A Germanwings passenger jet carrying 150 people and heading to Germany crashed mystically after departing from Barcelona. The plane was later found in the French alps.
In the aftermath of the crash in the French Alps of the Germanwings flight from Barcelona to Dusseldorf on Tuesday, the nationalities of the 150 passengers aboard are emerging, although many have not been confirmed.
The Associated Press is reporting that 72 German citizens, 35 Spaniards and 2 Americans were onboard with a handful from other countries around the world. Colombia, Argentina and Mexico have confirmed that two citizens from each country were aboard.
The Argentinians onboard were a couple – Sebastián Gabriel Greco and Gabriela Luján Maumus, both 28 – from Buenos Aires. According to La Nación, Maumus was the bass player for the band Asalto al Parque Zoológico (Zoo Assault).
Gabriela Luján Maumus (Photo: via Facebook)
The Colombians included María del Pilar Tejada, 33, who was traveling back to Germany where she was completing her doctorate in economics, and the architect Luis Eduardo Medrano Aragon, 36, who worked in Equatorial Guinea and was traveling through Europe.
Also in news about the crash, executives, pilots and employees of German airline Lufthansa have held a moment of silence at company headquarters for the 150 people who died in the Germanwings crash.
Lufthansa CEO Carsten Spohr, himself a pilot, observed the ceremony Wednesday at the company's main base. He said it was "a very emotional moment, to stand there with so many colleagues in uniform."
He said the company's first priority was helping the relatives of those who died.
He said it was "inexplicable for us, how an airplane in good mechanical condition, with two experienced, Lufthansa-trained pilots, could encounter such a tragedy from cruising altitude."
One of the plane's black boxes has been recovered, and authorities are investigating.
Germany's top security official says there is no evidence at this stage that foul play was involved.
Interior Minister Thomas de Maiziere told reporters in Berlin on Wednesday that "according to the latest information there is no hard evidence that the crash was intentionally brought about by third parties."
He says that authorities are nevertheless investigating all possible causes for the crash.
In Spain, flags flew at half-staff on government buildings and a minute of silence was held at legislative and government buildings across the country in memory of the Germanwings crash victims. Spain's national parliament canceled its normal Wednesday session out of respect.
Barcelona's Liceu opera house held two minutes of silence at noon in homage to two opera singers — Oleg Bryjak and Maria Radner — who took the flight after performing at the theater last weekend.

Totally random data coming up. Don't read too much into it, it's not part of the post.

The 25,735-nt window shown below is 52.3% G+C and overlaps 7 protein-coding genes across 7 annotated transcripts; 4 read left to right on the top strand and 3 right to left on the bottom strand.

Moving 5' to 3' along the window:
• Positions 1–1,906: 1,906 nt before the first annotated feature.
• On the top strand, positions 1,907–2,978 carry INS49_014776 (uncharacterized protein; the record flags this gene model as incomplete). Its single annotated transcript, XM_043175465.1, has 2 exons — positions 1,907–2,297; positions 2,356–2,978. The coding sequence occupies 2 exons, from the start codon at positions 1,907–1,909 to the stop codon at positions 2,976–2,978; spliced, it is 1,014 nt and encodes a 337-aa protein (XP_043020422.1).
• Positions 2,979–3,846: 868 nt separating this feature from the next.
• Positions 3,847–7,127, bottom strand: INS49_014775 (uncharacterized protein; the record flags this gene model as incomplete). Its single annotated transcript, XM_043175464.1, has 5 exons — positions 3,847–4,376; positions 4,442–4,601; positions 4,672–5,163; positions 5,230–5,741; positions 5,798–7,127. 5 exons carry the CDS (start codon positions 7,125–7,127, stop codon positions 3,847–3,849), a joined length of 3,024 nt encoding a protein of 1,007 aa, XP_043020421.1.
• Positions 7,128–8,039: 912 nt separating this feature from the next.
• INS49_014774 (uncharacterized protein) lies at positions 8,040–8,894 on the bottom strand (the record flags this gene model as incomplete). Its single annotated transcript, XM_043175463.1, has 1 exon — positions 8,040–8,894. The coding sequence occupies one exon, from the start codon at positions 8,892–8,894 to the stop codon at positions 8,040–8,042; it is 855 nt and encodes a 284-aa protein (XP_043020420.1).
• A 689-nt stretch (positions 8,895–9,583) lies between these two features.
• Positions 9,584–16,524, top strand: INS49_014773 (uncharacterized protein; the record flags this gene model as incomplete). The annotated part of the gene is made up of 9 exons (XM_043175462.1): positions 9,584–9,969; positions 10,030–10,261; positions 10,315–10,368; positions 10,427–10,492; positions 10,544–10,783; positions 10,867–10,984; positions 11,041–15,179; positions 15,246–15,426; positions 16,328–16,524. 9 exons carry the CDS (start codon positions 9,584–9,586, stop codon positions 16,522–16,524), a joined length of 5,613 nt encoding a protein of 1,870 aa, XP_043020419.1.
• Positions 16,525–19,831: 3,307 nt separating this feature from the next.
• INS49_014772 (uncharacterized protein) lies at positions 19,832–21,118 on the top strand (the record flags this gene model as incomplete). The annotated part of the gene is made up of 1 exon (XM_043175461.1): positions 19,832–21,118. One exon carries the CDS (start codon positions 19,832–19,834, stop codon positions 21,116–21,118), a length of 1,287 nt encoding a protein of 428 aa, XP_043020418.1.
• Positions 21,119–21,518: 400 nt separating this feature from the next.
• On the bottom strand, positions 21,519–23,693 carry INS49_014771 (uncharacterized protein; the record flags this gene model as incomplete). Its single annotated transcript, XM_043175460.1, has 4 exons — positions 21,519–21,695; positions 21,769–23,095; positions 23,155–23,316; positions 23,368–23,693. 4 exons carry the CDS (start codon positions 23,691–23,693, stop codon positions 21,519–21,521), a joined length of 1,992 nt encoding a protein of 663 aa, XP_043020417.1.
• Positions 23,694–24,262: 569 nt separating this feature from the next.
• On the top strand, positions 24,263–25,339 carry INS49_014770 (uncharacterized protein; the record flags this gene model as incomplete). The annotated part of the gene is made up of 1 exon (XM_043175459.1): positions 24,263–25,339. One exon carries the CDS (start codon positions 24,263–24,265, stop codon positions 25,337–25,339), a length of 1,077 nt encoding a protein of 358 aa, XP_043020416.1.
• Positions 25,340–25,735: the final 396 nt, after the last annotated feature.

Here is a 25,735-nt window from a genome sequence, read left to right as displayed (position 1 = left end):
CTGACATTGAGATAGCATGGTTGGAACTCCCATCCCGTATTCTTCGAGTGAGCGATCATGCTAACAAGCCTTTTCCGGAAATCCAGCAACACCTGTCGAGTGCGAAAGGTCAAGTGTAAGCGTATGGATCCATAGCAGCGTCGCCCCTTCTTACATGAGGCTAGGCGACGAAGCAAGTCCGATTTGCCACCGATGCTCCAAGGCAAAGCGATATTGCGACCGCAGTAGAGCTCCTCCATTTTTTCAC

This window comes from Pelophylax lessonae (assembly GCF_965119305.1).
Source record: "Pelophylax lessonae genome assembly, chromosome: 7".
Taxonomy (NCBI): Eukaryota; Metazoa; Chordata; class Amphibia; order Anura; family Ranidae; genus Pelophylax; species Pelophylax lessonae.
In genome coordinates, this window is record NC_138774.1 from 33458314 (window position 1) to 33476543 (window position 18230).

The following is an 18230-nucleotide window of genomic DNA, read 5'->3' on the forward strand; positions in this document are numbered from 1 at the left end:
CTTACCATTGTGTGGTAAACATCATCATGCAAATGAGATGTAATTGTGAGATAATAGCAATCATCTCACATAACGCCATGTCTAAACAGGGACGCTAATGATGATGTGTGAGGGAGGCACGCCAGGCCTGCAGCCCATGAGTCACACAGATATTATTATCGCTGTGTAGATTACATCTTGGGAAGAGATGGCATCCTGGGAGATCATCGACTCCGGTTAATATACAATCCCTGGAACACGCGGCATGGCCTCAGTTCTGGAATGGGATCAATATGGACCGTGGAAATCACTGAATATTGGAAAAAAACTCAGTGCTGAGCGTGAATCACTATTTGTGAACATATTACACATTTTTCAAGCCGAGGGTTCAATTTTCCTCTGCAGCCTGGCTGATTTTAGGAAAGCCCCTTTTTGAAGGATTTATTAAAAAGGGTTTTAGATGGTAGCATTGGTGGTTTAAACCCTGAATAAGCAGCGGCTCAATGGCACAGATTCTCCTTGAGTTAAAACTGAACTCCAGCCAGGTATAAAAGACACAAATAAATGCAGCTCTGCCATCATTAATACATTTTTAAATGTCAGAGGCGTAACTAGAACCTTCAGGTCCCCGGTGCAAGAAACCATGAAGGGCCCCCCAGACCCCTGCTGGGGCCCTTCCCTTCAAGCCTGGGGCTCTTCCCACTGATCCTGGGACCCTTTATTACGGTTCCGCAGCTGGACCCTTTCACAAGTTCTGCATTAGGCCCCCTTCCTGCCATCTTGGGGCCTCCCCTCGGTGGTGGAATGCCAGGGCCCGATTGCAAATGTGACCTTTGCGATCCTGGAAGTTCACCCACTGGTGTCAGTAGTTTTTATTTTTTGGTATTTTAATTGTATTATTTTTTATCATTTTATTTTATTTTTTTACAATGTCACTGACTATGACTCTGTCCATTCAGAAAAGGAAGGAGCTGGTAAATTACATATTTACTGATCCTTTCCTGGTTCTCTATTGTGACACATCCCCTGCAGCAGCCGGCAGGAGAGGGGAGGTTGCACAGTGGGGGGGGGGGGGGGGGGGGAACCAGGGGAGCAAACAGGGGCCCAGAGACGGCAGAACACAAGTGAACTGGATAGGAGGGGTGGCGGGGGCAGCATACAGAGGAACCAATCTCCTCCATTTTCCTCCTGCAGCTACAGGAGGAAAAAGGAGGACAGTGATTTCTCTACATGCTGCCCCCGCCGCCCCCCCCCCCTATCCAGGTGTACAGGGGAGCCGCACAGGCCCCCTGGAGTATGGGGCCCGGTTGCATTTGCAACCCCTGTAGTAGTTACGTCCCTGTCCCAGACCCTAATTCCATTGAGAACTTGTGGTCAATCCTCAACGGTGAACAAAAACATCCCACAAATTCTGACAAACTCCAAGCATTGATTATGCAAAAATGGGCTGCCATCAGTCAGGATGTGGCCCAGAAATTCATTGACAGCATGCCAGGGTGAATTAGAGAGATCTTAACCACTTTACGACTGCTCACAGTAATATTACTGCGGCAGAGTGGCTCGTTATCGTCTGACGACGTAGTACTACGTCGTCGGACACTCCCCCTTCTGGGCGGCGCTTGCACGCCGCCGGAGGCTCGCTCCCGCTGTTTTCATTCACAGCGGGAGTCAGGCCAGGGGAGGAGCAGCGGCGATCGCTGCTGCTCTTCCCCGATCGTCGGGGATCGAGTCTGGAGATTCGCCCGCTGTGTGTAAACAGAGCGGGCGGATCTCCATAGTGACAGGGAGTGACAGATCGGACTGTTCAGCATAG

In the small northeastern town of Llinars del Valles, parents and children attended a memorial service at the Giola Institute for the 16 German high school students and their two teachers who had been on an exchange program there for a week before boarding the plane. A minute of silence was held at the town hall at midday.
The principal of the German high school where 16 students and two teachers died in the Germanwings crash says "nothing will be the way it was at our school anymore."
Ulrich Wessel, principal of the Joseph Koenig High School, said Wednesday that when the first call came about the crash, he hoped that the students had missed the plane.
But the regional governor informed local officials that they were on the passenger list.
Wessel says one of the teachers who was on the plane had been married for less than six months.
He said: "It is a tragedy that makes one speechless and we will have to learn to deal with it."
Wessel added: "I was asked yesterday how many students there are at the high school in Haltern, and I said 1,283 without thinking — then had to say afterward, unfortunately 16 fewer since yesterday. And I find that so terrible."
The students had been on a week-long exchange program in the town of Llinars del Valles, Spain.
A second group of about 30 German exchange students is still in Llinars del Valles at a different high school.
An administrator for the Institut Ginebro says the students are from the Hamburg area and were scheduled to leave Llinars del Valles, but that teachers are considering delaying the departure in the wake of the crash.
The administrator spoke on condition of anonymity Wednesday because she was not authorized to speak publicly.
Students at the main high school in the western German town of Haltern are gathering by an ever-growing memorial of candles and flowers, weeping and hugging as they mourn the loss of their classmates and two teachers who died in the crash.
Lara Beer says her best friend, Paula, was aboard the aircraft.
Wiping tears from her eyes, the 14-year-old Beer says she was waiting for the train her friend was supposed to be on, but went home when she saw Paula wasn't on it.
She says: "That's when my parents told me Paula was dead."
School classes have been cancelled but students are being encouraged to come in to talk with counsellors and friends. The crash of the Germanwings flight from Barcelona to Duesseldorf killed 150 people.
Based on reporting by the Associated Press.
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